Punitive Damages Theory

Last summer, my colleague C.J. Summers and I posted a report about Saccameno v. U.S. Bank National Association, a Seventh Circuit case in which we had filed an amicus brief on behalf of the Chamber of Commerce of the United States.

In late November 2019, the Seventh Circuit issued an opinion reducing the punitive damages to a 1:1 multiple of the compensatory damages, agreeing with both the bottom line and a good deal of the analysis in our brief. And in late January 2020, the court denied the plaintiff’s rehearing petition.
Continue Reading Seventh Circuit Agrees With Mayer Brown Amicus Brief That $3 Million Punitive Damages Award Was Unconstitutionally Excessive

Last October, I reported on the $8 billion punitive verdict returned by a Philadelphia jury against Johnson & Johnson in a case alleging that the company had failed to warn that its antipsychotic drug Risperdal could cause young men to develop breasts.

I expressed the view that a punishment of this size in an individual case is proof positive that the jury was animated by passion and prejudice and that a reduction of the punitive award would therefore be an inadequate remedy.

Regrettably, the trial court overlooked the fact that preposterous awards like this are indicative of a malfunctioning jury and instead merely reduced the punitive damages to $6.8 million—ten times the compensatory damages.
Continue Reading A $6.8 Million Band Aid

Although the Supreme Court identified three guideposts for evaluating whether a punitive award is unconstitutionally excessive 23 years ago in BMW v. Gore and refined those guideposts 16 years ago in State Farm v. Campbell, lower courts continue to make conceptual errors interpreting and applying the guideposts. The Seventh Circuit will have the opportunity to address and rectify several such errors made by a district court in upholding a $3 million punitive award in Saccameno v. U.S. Bank National Association.
Continue Reading Mayer Brown Submits Amicus Brief For Chamber Of Commerce In Seventh Circuit Appeal Involving Proper Application Of Punitive Damages Guideposts

Usually, when a defendant gets a punitive award reduced to the same amount as the compensatory damages, it considers that a victory. But while such a reduction recently saved Johnson & Johnson $15 million, I don’t think that it should be satisfied with the result.
Continue Reading Federal District Court Reduces Punitive Damages To Amount Of Compensatory Damages—But That’s Still Not Enough

In State Farm Mutual Automobile Insurance Co. v. Campbell, the Supreme Court strongly implied that in some cases even a 1:1 ratio of punitive to compensatory damages might be too high.  In Torres v. B/E Aerospace, Inc., the California Court of Appeal took that hint to heart.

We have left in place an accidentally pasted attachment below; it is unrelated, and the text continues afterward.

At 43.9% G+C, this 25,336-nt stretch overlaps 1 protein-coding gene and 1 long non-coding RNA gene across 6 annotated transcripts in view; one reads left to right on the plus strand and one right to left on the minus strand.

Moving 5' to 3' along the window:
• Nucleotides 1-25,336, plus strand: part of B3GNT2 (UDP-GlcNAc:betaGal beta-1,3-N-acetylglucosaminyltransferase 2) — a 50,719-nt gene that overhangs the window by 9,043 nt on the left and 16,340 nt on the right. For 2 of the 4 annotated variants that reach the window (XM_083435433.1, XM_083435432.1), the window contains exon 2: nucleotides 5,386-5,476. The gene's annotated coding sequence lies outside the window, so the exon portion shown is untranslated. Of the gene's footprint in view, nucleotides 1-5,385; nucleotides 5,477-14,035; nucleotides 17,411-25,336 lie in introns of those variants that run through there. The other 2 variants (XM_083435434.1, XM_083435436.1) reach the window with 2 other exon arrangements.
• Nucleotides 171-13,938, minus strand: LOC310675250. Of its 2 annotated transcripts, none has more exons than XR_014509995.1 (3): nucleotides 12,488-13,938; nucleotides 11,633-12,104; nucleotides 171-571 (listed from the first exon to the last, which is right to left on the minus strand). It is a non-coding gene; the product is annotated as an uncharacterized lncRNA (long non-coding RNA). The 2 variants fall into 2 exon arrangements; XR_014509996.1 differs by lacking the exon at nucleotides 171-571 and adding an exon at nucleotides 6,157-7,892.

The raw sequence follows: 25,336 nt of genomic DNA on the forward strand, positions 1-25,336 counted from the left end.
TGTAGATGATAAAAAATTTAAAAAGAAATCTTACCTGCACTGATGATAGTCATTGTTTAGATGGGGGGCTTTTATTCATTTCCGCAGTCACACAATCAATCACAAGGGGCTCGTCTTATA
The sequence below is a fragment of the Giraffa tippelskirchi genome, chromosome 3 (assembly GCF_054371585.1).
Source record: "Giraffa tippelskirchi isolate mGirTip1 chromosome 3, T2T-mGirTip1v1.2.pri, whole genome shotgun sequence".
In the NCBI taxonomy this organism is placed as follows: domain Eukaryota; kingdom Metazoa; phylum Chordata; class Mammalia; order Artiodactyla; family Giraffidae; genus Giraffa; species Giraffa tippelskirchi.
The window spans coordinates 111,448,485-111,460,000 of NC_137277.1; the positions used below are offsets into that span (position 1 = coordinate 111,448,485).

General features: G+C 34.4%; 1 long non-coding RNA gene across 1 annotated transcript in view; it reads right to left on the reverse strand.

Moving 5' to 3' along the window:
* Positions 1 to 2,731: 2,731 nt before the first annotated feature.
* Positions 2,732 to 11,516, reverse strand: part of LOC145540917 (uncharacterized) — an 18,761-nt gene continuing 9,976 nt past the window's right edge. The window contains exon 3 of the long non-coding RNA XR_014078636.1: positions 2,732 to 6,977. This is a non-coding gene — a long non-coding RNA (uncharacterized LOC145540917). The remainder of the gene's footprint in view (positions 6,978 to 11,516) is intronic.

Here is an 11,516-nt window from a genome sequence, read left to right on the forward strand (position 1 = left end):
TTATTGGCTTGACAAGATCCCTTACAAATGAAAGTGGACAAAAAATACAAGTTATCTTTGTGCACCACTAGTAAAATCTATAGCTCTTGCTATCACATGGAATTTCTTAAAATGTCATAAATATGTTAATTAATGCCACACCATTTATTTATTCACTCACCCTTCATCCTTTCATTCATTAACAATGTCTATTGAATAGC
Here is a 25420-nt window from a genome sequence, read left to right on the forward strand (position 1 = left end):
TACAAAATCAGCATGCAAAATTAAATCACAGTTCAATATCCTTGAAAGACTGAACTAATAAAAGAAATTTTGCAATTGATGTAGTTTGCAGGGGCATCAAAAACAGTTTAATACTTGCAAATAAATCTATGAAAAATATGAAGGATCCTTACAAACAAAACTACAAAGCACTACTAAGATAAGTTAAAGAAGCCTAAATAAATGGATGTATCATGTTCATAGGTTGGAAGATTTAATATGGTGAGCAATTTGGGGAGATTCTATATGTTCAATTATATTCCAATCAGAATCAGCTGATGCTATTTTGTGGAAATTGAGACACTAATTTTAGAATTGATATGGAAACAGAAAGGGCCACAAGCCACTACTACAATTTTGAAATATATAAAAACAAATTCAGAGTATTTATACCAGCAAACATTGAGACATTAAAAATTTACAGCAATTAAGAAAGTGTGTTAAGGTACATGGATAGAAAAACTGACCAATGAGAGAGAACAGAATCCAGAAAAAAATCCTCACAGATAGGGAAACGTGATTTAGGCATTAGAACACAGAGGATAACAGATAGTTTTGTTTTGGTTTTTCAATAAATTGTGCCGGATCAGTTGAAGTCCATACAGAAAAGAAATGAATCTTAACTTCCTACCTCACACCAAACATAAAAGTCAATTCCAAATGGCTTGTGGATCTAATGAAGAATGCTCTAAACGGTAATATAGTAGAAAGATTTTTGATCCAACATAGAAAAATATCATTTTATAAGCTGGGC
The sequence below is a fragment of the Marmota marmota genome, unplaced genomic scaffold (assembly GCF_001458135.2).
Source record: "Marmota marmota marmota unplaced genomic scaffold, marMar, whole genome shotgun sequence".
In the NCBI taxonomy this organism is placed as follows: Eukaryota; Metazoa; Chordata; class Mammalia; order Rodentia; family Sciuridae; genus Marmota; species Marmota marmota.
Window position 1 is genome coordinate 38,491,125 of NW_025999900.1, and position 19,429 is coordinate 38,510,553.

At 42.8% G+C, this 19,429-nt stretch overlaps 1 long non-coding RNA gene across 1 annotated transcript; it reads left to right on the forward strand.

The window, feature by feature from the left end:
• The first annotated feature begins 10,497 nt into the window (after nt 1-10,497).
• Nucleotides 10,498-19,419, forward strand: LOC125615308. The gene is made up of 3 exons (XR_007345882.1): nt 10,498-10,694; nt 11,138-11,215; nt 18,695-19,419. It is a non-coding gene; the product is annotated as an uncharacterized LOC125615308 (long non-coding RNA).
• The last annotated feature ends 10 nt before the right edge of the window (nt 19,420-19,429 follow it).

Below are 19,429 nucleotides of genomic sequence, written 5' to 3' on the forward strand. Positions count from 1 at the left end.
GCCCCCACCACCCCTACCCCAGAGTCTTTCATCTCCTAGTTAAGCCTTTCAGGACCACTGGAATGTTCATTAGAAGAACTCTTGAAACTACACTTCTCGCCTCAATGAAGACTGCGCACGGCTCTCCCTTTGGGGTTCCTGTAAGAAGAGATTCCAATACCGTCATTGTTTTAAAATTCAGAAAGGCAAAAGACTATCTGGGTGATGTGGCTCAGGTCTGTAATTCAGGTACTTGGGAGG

Continue Reading California Court Of Appeal Affirms Remittitur Of Punitive Damages To Lower Than 1:1 Ratio

Only three months after AbbVie obtained a retrial of a case in which a jury had imposed $150 million in punitive damages without awarding any compensatory damages, a new jury awarded the same plaintiff $200,000 in compensatory damages and $3 million in punitive damages.
Continue Reading New Jury Imposes Disproportionate Punitive Award In AbbVie Retrial

Louisiana generally does not permit punitive damages. But if an accident happens on navigable waters, and the plaintiff brings a claim under federal maritime law, a Louisiana jury can award punitive damages, and Louisiana courts then must decide the full panoply of issues that arise in punitive damages cases.  That’s what happened in Warren v. Shelter Mutual Insurance Co.

Continue Reading Louisiana Supreme Court Wades Into Punitive Damages In Maritime Context

In Gomez v. Cabatic, the New York Appellate Division, Second Department, affirmed the imposition of punitive damages in a medical malpractice case based on the defendant’s destruction of documents in an effort to avoid liability. But it ordered a remittitur of the large punitive award to $500,000—an amount equal to the compensatory damages.
Continue Reading New York Appellate Division Allows Punitive Award Based On Post-Injury Spoliation of Evidence But Reduces Ratio to 1:1

The Ninth Circuit recently issued an unpublished memorandum opinion reducing a $2.5 million punitive award against GEICO to $1,064,282.44—four times the compensatory damages—in a Montana insurance bad-faith case. When it comes to punitive damages doctrine, the decision is a mixed bag.
Continue Reading Ninth Circuit Issues Mixed-Bag Decision On Punitive Damages In Insurance Bad-Faith Case

As my colleague Andy Frey and I reported in an earlier post, an Illinois federal jury in July returned a $150 million punitive verdict against AbbVie without awarding the plaintiff any compensatory damages.  That verdict is likely to be thrown out because Illinois does not permit punitive damages to be recovered in the absence of compensatory damages.

Now, less than three months later, another Illinois federal jury has imposed $140 million in punitive damages against AbbVie for the same alleged conduct—namely, failure to disclose that its low-T medication AdroGel can cause heart attacks. Even putting aside AbbVie’s other challenges to the verdict—which include attacks on the admission of expert testimony and the sufficiency of the evidence that the plaintiff’s heart attack was caused by his two months of AndroGel use—the punitive award is unlikely to stand because it is 1000 times the jury’s $140,000 compensatory award.
Continue Reading Federal Jury Returns $140 Million Punitive Verdict Against AbbVie In Second AndroGel Trial